S&P 500 gave in to weakness, shifting the balance of power to the bears – this close at the 50-day moving average doesn‘t look to be as appealing as the prior ones, buy the dip isn‘t likely to work this time around. Yes, I‘m saying that after the prior week‘s long hesitation / consolidation above this key support looked as if it would work, but I became not conviced on Wednesday‘s strength lacking believable follow through on Thursday. And Friday‘s quad witching dispelled the remaining question marks – the long overdue 5%+ correction is on the doorstep. The earlier today opened short S&P 500 position is already solidly in the black.
As I wrote on Friday:
(…) Unless the 4,440 level in S&P 500 is broken to the downside, stocks appear on the verge of yet another accumulation while commodities are best positioned to rise strongly (the Fed isn‘t mopping up excess liquidity, no). Crude oil hasn‘t spoken the last word, and looks ready to continue upwards following a little consolidation around $72. Copper‘s wild ride continues, and I‘m not looking for the red metal‘s 50-day moving average to start declining.
The stock accumulation hypothesis fans are in for a reality check, and the tandem of rising USD and yields is likely to translate into commodity headwinds (including for copper, and to a somewhat lesser degree for oil), and especially (initial) precious metals headwinds. Gold will for now remain the more resilient metal while silver is being taken for a ride as wild as copper – these are debt contagion fears, after all.
As Q3 and Q4 GDP growth would be underwhelming in spite of recent strong retail and manufacturing data, that‘s going to affect the red metal. Though contained to China (for now but watch for USD-denominated bond yields of Chinese financial companies), the Evergrande situation won‘t help the commodity. The recession callers would be disappointed though, and the Fed will eventually taper (no, I‘m not looking at Sep). Still, commodities are likely to remain medium-term resilient.
Let‘s move right into the charts (all courtesy of www.stockcharts.com).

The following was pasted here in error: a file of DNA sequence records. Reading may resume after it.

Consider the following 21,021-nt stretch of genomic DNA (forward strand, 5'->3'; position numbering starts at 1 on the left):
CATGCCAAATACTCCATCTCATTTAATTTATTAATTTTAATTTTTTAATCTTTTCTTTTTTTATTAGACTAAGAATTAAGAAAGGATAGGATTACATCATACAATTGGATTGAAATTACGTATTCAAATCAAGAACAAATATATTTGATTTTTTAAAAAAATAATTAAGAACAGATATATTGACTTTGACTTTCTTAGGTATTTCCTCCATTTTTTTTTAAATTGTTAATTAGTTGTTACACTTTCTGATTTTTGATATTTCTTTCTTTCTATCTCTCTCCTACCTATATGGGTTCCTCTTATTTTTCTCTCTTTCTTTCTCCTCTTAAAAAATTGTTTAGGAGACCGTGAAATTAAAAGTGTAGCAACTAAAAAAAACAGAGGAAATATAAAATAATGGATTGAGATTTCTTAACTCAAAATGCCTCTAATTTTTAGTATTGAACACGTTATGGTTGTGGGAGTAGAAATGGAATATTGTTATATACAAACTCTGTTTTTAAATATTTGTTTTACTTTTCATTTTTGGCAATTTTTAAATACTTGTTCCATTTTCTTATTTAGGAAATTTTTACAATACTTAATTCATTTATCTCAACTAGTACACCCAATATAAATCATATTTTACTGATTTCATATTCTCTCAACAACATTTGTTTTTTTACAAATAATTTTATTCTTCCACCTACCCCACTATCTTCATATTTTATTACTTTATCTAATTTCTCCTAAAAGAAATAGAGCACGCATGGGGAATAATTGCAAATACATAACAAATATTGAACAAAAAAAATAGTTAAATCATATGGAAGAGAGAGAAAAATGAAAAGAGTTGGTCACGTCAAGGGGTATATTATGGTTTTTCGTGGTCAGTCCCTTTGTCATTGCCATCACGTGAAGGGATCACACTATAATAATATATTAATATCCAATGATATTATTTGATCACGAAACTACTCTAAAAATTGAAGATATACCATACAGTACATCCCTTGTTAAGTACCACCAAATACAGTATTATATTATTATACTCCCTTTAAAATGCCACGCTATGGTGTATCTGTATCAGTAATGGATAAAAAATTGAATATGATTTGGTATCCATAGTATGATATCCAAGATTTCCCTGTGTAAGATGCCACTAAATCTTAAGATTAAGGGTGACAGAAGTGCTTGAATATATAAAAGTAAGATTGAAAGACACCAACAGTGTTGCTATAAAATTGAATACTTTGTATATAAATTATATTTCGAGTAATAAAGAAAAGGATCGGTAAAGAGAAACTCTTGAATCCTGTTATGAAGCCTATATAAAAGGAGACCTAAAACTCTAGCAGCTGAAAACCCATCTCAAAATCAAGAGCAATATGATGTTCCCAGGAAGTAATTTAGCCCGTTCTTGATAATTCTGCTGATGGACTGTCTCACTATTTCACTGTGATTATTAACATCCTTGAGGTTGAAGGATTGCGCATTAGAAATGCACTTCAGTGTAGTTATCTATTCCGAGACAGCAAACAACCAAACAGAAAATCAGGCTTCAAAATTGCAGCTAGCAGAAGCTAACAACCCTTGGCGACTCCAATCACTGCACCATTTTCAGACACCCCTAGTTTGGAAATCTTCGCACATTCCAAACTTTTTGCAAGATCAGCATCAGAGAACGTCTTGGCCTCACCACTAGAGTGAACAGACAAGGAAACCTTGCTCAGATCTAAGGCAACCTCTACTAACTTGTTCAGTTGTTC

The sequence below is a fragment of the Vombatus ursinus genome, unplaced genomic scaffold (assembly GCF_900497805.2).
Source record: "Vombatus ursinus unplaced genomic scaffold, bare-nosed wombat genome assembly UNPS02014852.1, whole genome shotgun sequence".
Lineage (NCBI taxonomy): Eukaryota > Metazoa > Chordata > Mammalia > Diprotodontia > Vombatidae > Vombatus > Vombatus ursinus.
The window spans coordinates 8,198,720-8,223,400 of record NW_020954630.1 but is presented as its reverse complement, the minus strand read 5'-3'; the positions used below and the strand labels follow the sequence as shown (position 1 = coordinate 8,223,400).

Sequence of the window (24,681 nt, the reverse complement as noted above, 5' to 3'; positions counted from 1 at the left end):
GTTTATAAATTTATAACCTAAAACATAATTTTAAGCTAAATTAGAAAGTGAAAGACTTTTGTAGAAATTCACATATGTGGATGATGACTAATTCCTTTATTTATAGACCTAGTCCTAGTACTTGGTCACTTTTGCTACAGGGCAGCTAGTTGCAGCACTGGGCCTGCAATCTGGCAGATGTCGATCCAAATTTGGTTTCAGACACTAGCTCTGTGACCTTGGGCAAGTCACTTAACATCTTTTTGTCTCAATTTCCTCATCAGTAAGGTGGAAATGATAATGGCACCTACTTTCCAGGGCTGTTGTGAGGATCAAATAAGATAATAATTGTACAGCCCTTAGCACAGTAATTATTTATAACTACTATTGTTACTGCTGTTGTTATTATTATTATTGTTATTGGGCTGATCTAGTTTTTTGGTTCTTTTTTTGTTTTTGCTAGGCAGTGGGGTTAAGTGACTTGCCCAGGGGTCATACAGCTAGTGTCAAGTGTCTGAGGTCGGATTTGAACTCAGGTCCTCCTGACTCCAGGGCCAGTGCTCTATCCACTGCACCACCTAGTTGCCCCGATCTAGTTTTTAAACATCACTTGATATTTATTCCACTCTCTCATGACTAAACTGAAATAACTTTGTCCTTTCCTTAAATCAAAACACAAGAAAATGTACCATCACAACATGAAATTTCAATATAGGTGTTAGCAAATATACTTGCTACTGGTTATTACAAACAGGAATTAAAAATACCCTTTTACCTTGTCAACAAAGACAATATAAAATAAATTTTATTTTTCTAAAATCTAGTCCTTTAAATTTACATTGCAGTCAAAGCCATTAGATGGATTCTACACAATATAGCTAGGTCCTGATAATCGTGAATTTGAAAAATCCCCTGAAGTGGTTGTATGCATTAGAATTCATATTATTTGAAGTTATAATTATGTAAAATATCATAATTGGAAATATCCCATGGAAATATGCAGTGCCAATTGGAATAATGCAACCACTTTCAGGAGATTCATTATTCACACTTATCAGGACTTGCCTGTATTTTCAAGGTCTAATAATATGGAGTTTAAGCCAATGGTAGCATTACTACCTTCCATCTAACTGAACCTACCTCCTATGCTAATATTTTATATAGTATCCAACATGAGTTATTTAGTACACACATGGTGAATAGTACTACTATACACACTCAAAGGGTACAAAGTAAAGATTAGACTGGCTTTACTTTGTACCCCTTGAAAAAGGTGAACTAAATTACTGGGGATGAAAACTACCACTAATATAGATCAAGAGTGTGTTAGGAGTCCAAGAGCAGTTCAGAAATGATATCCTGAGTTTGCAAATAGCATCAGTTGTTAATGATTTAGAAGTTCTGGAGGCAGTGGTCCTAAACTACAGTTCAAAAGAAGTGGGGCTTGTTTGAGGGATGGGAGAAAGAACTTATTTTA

S&P 500 and Nasdaq Outlook
Bears have the upper hand now, and the selloff wasn‘t isolated to tech or value. If you look at market breadth, the 500-strong index is internally weaker than prices show.
Credit markets declined across the board, and the HYG on Thursday got follow through that doesn‘t appear as over just yet.
Gold, Silver and Miners
Gold held up better than silver but it might very well be just a daily breather – the bears have an advantage, and miners are leading lower.
Oil stocks are supporting a little breather in oil now – the coming correction is likely going to be a buying opportunity (after the dust settles).
Copper wants to lead to the downside, but is more or less range bound. Unless commodities give in (that would require a genuine taper surprise), the red metal is likely to recover from any selloff, however steep, yet remain underperforming the broader commodity index.
Bitcoin and Ethereum
Bitcoin and Ethereum are joining the selloff, and the golden cross is in danger of being invalidated fast.
The short-term outlook has shifted to bearish in stocks and cyclically sensitive commodities, and continues being challenged in precious metals. Not until the dollar stalls and yields stabilize can we look for price increases in the mentioned asset classes, affecting the crypto bull markets too.
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